In fact I do wonder if my changed reaction to the book this time around is due partly to my age. It’s a YA book, and while some YA books I’ve read don’t necessarily feel like YA books and appeal to me as an adult, this one struck me as being a bit more squarely aimed at the teenage audience. One of the political slogans the characters in the book use is ‘don’t trust anyone over 25’ - well I’m about to turn 26 in a few weeks time, whereas when I first read the book previously, I was probably 19 or 20. I think I can see why it appealed more to me at that age than it does now.

I don’t want to over-emphasise those criticisms of it though, because I did still enjoy reading it overall. Certainly as a way of introducing topics such as cryptography, and as a way of promoting thought and discussion of issues such as surveillance and terrorism, it is a very good book. I just didn’t like it as much as I remembered from my previous reading of it, and so I wanted to think about why that is. So while it’s not necessarily one of my favourite Cory Doctorow novels any more, it’s not like I wouldn’t recommend it either.

For The Win by Cory Doctorow is a YA science fiction novel set in the near future focusing on online gaming, gold farming and economics. The book features many characters who are gold farmers and other game players from around China and India. These characters make their living playing games but are exploited for their labour and so they form a union which could bring could the economy of the games and have a big impact in the real world.

I have a mixed history with Cory Doctorow. Having read this one I have now read all of his novels. I thought his earlier books were okay, then I absolutely loved Little Brother, his previous YA book, and then absolutely hated Makers, his last novel before this one.

I liked this one. I thought it got the balance right between presenting interesting ideas and having a good plot and characters. I actually wish I had read it last year around the same time I read Neal Stephenson’s Reamde, as I felt they had some ideas in common and this one, which is fast paced and enjoyable, would have been a good counterpoint to that massively bloated book.

Overall I enjoyed it and I would recommend checking it out if you are interested in that kind of near-future SF. You can actually get it for free as an ebook from Doctorow’s website; indeed all of his books are available as free downloads, which makes it nice and easy to check it out and see if you like his writing (although this one did have some ‘adverts’ for book shops in it that were written by Doctorow, which annoyed me a bit).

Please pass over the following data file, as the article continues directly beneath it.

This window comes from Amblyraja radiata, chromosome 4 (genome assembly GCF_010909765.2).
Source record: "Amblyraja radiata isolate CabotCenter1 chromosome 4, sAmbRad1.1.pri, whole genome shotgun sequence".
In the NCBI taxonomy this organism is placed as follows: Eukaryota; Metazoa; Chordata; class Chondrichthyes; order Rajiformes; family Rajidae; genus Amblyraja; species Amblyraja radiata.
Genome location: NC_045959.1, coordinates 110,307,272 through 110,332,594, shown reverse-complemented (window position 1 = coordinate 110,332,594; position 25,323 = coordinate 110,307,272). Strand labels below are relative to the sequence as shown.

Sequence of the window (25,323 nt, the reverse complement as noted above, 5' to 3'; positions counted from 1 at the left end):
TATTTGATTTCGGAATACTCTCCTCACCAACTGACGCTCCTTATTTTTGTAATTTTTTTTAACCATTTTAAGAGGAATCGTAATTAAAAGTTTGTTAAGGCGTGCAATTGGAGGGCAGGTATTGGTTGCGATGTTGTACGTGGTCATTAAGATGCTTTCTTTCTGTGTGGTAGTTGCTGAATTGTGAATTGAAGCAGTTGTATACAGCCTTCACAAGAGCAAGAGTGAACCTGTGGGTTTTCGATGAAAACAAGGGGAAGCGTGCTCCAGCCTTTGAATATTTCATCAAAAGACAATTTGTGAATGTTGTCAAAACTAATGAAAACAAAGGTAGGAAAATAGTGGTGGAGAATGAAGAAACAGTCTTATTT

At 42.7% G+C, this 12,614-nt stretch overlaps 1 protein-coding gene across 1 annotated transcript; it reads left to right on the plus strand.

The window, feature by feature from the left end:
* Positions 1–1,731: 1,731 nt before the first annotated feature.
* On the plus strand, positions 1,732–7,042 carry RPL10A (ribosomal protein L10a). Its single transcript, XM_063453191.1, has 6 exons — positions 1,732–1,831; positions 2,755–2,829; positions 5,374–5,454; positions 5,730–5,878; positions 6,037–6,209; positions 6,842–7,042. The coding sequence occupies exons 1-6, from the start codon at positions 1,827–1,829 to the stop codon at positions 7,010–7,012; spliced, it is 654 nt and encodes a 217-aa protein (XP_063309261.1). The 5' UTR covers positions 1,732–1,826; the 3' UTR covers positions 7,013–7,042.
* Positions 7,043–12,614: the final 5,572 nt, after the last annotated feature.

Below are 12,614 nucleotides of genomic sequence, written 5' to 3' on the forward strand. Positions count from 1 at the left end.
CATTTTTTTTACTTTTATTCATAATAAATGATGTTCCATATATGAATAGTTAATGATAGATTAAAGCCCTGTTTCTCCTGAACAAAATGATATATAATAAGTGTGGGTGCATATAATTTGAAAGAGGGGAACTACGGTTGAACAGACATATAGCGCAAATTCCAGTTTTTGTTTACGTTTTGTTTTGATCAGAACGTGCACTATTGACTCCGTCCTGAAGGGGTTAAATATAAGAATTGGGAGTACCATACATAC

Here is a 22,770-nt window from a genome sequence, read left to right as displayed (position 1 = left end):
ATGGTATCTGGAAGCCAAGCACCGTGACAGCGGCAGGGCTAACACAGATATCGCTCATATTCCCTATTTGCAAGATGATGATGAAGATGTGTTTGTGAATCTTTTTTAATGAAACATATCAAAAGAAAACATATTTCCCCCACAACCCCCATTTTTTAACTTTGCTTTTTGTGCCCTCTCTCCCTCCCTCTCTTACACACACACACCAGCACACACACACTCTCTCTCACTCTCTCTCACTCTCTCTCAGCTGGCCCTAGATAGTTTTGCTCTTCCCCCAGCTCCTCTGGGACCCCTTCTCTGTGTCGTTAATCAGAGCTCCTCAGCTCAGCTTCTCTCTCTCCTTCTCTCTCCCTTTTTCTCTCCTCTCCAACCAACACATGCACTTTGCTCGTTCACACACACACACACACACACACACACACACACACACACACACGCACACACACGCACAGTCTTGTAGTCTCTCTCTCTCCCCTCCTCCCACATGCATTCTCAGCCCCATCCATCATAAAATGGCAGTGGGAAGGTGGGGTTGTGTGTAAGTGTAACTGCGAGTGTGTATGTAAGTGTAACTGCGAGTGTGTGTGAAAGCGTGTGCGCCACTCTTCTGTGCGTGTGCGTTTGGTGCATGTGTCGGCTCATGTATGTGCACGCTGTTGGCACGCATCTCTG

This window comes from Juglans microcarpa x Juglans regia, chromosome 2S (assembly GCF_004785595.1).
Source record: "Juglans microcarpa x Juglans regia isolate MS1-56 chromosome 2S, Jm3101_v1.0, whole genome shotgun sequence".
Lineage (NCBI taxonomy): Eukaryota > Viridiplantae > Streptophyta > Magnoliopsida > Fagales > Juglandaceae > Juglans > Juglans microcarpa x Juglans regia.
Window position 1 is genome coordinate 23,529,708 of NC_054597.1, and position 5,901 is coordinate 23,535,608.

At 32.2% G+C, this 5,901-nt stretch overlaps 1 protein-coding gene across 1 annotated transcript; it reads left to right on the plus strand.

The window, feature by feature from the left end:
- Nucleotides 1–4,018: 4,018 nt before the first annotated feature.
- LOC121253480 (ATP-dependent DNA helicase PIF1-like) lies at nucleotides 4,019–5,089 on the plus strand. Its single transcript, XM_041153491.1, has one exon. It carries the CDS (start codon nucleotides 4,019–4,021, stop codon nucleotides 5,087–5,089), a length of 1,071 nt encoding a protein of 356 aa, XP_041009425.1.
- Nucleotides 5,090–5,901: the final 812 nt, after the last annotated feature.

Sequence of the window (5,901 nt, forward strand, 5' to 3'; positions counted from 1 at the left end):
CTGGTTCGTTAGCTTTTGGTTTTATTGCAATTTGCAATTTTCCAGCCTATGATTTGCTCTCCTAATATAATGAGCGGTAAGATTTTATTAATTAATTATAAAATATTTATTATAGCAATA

The first book I read this year, Makers by Cory Doctorow, was hugely disappointing. I love the short story collections that I’ve read by the same author, and his other novels are quite good too, but this was just awful. By the end I was actually annoyed by how bad it was and I just wanted it to be over as soon as possible. The plot just never went anywhere, the characters were one dimensional and not developed at all, and were all irritating (especially the ones that were obviously supposed to be the good guys who were in the right), and the whole book felt more like an excuse for the author to forward his ideas and opinions rather than a novel (presenting new ideas in fiction is good when done well, but this was not done well at all). So overall, disappointing because I hate reading bad books and because I was looking forward to reading this and I’d expected much better from this author.

The first book I read this year, Makers by Cory Doctorow, was hugely disappointing. I love the short story collections that I’ve read by the same author, and his other novels are quite good too, but this was just awful. By the end I was actually annoyed by how bad it was and I just wanted it to be over as soon as possible. The plot just never went anywhere, the characters were one dimensional and not developed at all, and were all irritating (especially the ones that were obviously supposed to be the good guys who were in the right), and the whole book felt more like an excuse for the author to forward his ideas and opinions rather than a novel (presenting new ideas in fiction is good when done well, but this was not done well at all). So overall, disappointing because I hate reading bad books and because I was looking forward to reading this and I’d expected much better from this author.